“Sentimental adulation and sexual obsession have the same roots, both proceed from some degree of selflessness; it's not a domain in which you can find fulfilment without losing yourself.”Well I am completely shocked that I liked this one! Seriously, I've read a few of Houellebecq's novels before, generally mortified that someone might read over my shoulder and be offended by the graphic content,and relatively not on board, yet this one seemed to say so much more. Juxtaposing sex tourism, terrorism and the loss of joy in life and all it holds, this is very much a tale of our time.
Unlike some of his other works, where I felt, he just hated women. This one seems to give them, well Valerie specifically, more of an equal footing. Not just the source of pleasure, but a partner in exploration. So, **spoilers**, the ending was a bitter pill to swallow.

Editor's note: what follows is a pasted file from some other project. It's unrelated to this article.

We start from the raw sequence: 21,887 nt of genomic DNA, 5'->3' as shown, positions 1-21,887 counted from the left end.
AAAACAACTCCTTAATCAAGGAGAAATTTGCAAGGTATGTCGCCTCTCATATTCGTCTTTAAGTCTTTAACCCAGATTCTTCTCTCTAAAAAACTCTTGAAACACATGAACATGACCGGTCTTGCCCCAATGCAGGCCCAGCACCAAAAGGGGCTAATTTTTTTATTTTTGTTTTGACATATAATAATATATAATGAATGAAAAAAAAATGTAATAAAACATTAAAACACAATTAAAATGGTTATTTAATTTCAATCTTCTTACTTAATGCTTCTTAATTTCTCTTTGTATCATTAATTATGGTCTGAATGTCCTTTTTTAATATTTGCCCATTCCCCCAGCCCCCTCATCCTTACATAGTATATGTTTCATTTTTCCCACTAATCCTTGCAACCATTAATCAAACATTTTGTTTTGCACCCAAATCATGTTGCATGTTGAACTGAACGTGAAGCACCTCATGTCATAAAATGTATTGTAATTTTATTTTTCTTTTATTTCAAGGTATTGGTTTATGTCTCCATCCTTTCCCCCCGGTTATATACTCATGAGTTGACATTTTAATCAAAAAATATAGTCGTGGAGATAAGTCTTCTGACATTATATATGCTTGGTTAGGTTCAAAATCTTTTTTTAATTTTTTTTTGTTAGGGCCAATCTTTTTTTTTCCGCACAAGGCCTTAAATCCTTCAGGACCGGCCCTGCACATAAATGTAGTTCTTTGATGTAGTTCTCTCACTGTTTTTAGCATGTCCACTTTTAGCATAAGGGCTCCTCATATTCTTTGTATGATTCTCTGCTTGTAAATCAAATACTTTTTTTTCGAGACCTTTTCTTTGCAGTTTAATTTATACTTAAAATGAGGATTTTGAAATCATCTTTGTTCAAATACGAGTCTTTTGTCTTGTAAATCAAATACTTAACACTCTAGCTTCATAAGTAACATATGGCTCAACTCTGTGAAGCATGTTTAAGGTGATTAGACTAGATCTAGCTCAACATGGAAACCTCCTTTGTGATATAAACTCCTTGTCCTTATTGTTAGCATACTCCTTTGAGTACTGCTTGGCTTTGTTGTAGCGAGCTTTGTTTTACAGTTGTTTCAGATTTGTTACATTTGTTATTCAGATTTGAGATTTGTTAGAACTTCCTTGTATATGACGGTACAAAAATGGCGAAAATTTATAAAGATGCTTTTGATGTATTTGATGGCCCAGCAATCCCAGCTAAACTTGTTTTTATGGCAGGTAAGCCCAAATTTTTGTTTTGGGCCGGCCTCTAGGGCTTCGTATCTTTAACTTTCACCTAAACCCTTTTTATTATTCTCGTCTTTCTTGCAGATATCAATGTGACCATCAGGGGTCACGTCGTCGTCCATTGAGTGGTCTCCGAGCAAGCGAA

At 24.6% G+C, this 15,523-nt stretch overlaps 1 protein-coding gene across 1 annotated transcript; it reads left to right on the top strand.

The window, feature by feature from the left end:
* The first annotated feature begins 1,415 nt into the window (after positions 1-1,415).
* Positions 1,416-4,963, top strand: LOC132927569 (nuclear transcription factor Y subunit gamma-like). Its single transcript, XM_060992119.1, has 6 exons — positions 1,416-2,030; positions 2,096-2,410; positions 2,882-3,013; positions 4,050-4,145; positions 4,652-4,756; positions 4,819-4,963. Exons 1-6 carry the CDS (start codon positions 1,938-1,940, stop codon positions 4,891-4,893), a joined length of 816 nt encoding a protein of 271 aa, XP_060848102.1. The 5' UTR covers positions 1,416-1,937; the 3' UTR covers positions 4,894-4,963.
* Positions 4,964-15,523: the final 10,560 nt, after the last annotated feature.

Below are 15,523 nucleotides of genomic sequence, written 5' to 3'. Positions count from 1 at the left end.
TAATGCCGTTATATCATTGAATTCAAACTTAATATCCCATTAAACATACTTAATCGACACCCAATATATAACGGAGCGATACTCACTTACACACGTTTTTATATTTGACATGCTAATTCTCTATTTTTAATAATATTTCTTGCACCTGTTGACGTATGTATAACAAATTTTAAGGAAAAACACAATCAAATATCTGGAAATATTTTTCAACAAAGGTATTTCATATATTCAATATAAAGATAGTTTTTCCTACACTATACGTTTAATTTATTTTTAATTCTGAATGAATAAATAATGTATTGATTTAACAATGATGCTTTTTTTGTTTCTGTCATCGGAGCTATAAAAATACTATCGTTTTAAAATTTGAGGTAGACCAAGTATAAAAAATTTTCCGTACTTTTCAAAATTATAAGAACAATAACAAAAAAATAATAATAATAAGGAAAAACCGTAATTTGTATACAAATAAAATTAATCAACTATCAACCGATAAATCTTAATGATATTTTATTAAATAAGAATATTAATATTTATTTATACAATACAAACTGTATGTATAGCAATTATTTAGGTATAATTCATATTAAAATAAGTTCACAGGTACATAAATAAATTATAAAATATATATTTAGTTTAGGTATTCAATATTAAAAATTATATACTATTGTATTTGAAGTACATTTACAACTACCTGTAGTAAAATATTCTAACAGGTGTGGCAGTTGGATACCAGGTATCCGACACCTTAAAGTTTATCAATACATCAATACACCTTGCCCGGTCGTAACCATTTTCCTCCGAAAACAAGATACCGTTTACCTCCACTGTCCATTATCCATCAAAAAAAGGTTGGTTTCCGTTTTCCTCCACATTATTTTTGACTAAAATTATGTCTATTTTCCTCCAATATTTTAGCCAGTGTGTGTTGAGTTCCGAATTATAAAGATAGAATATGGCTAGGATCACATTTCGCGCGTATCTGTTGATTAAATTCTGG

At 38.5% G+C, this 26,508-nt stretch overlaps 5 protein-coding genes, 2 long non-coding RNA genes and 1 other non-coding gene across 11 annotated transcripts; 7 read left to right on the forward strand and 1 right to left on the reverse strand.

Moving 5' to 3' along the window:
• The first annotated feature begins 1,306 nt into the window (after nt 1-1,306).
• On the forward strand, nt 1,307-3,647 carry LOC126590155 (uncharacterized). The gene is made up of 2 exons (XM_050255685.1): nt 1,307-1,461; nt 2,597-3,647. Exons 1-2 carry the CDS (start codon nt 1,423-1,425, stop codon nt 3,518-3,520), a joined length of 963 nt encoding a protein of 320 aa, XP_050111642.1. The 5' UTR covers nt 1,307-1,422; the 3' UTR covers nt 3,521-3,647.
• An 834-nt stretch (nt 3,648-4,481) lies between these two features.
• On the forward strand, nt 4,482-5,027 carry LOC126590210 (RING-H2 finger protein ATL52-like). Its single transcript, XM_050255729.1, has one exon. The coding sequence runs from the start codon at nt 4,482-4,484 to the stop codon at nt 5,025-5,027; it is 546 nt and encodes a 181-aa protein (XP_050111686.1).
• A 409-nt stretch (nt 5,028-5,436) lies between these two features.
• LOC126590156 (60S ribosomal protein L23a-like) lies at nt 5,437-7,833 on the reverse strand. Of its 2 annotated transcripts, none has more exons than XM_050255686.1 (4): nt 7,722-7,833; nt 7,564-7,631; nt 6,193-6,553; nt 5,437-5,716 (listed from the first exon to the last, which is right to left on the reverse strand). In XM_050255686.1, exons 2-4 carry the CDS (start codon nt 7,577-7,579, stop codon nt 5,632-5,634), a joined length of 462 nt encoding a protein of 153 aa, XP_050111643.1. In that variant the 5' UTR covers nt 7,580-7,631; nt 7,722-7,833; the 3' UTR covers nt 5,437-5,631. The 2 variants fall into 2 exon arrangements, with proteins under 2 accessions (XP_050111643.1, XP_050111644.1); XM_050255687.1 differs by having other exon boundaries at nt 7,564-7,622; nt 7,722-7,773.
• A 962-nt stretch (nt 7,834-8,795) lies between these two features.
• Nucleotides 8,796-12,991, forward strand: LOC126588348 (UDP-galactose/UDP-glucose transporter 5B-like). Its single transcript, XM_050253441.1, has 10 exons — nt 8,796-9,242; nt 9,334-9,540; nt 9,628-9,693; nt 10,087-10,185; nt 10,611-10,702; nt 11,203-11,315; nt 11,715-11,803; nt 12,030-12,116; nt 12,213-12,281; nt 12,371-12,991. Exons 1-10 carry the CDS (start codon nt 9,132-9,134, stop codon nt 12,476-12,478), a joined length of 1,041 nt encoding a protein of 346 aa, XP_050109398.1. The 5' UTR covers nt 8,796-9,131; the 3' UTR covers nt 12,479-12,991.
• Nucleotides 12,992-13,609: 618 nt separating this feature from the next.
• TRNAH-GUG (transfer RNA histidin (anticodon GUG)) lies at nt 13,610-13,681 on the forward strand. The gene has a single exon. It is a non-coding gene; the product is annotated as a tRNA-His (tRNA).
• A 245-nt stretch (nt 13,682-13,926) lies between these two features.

The black humour about sex tourism and the planned resorts was equally amusing and repellent, but I persevered to the conclusion. There are moments of real insight apart from the more carnally focused adventures and these are splayed against horrific violence and poverty to drive the point home about the rape and pillage of the third world.
In the age of the 'selfie', and self-obsession, the following quote seems particularly apt:
"Not only are they ashamed of their own bodies, which aren't up to porn standards, but for the same reasons they no longer feel truly attracted to the body of the other."
That is not to get on board with the notion that sex tourism is the answer, but it certainly hints at some of the messed up situations of today's crazy world. The hero's drunken notions come to fruition with disastrous results and there is a palpable sense of loss at losing something real, intimate and equal. Or, if you are of a more base inclination, this book has a lot more sex than that stupid Mr Grey book.
5 out of 5 expansive notions and expanding zippers.